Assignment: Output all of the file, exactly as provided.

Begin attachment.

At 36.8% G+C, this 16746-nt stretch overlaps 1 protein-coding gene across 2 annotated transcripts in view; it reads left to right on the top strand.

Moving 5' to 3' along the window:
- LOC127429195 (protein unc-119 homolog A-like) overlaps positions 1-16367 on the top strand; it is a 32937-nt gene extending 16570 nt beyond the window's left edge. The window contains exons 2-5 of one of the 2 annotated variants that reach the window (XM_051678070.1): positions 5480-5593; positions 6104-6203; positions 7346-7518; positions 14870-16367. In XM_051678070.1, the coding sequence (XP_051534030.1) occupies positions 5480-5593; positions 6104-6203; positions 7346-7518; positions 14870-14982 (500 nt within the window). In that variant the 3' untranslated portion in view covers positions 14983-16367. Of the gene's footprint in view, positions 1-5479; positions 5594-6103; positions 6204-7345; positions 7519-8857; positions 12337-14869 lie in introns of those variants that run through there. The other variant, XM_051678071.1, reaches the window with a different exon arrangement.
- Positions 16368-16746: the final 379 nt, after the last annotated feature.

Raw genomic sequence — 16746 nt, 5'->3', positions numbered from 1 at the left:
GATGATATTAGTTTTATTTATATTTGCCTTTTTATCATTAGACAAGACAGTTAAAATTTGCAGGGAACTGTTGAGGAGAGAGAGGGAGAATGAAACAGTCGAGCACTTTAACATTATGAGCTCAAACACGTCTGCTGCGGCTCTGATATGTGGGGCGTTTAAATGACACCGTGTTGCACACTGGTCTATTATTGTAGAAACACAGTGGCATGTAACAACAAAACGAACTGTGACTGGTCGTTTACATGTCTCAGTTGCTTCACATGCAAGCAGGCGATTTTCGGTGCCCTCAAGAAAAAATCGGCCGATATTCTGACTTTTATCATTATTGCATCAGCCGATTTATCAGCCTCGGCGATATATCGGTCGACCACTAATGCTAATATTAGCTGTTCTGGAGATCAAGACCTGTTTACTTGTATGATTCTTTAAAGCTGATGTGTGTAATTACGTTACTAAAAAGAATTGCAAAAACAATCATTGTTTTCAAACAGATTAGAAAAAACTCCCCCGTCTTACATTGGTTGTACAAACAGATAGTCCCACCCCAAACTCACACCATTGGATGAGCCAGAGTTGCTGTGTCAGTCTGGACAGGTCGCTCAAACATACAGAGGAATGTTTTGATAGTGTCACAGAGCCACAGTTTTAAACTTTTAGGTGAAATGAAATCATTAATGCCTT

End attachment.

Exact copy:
At 36.8% G+C, this 16746-nt stretch overlaps 1 protein-coding gene across 2 annotated transcripts in view; it reads left to right on the top strand.

Moving 5' to 3' along the window:
- LOC127429195 (protein unc-119 homolog A-like) overlaps positions 1-16367 on the top strand; it is a 32937-nt gene extending 16570 nt beyond the window's left edge. The window contains exons 2-5 of one of the 2 annotated variants that reach the window (XM_051678070.1): positions 5480-5593; positions 6104-6203; positions 7346-7518; positions 14870-16367. In XM_051678070.1, the coding sequence (XP_051534030.1) occupies positions 5480-5593; positions 6104-6203; positions 7346-7518; positions 14870-14982 (500 nt within the window). In that variant the 3' untranslated portion in view covers positions 14983-16367. Of the gene's footprint in view, positions 1-5479; positions 5594-6103; positions 6204-7345; positions 7519-8857; positions 12337-14869 lie in introns of those variants that run through there. The other variant, XM_051678071.1, reaches the window with a different exon arrangement.
- Positions 16368-16746: the final 379 nt, after the last annotated feature.

Raw genomic sequence — 16746 nt, 5'->3', positions numbered from 1 at the left:
GATGATATTAGTTTTATTTATATTTGCCTTTTTATCATTAGACAAGACAGTTAAAATTTGCAGGGAACTGTTGAGGAGAGAGAGGGAGAATGAAACAGTCGAGCACTTTAACATTATGAGCTCAAACACGTCTGCTGCGGCTCTGATATGTGGGGCGTTTAAATGACACCGTGTTGCACACTGGTCTATTATTGTAGAAACACAGTGGCATGTAACAACAAAACGAACTGTGACTGGTCGTTTACATGTCTCAGTTGCTTCACATGCAAGCAGGCGATTTTCGGTGCCCTCAAGAAAAAATCGGCCGATATTCTGACTTTTATCATTATTGCATCAGCCGATTTATCAGCCTCGGCGATATATCGGTCGACCACTAATGCTAATATTAGCTGTTCTGGAGATCAAGACCTGTTTACTTGTATGATTCTTTAAAGCTGATGTGTGTAATTACGTTACTAAAAAGAATTGCAAAAACAATCATTGTTTTCAAACAGATTAGAAAAAACTCCCCCGTCTTACATTGGTTGTACAAACAGATAGTCCCACCCCAAACTCACACCATTGGATGAGCCAGAGTTGCTGTGTCAGTCTGGACAGGTCGCTCAAACATACAGAGGAATGTTTTGATAGTGTCACAGAGCCACAGTTTTAAACTTTTAGGTGAAATGAAATCATTAATGCCTT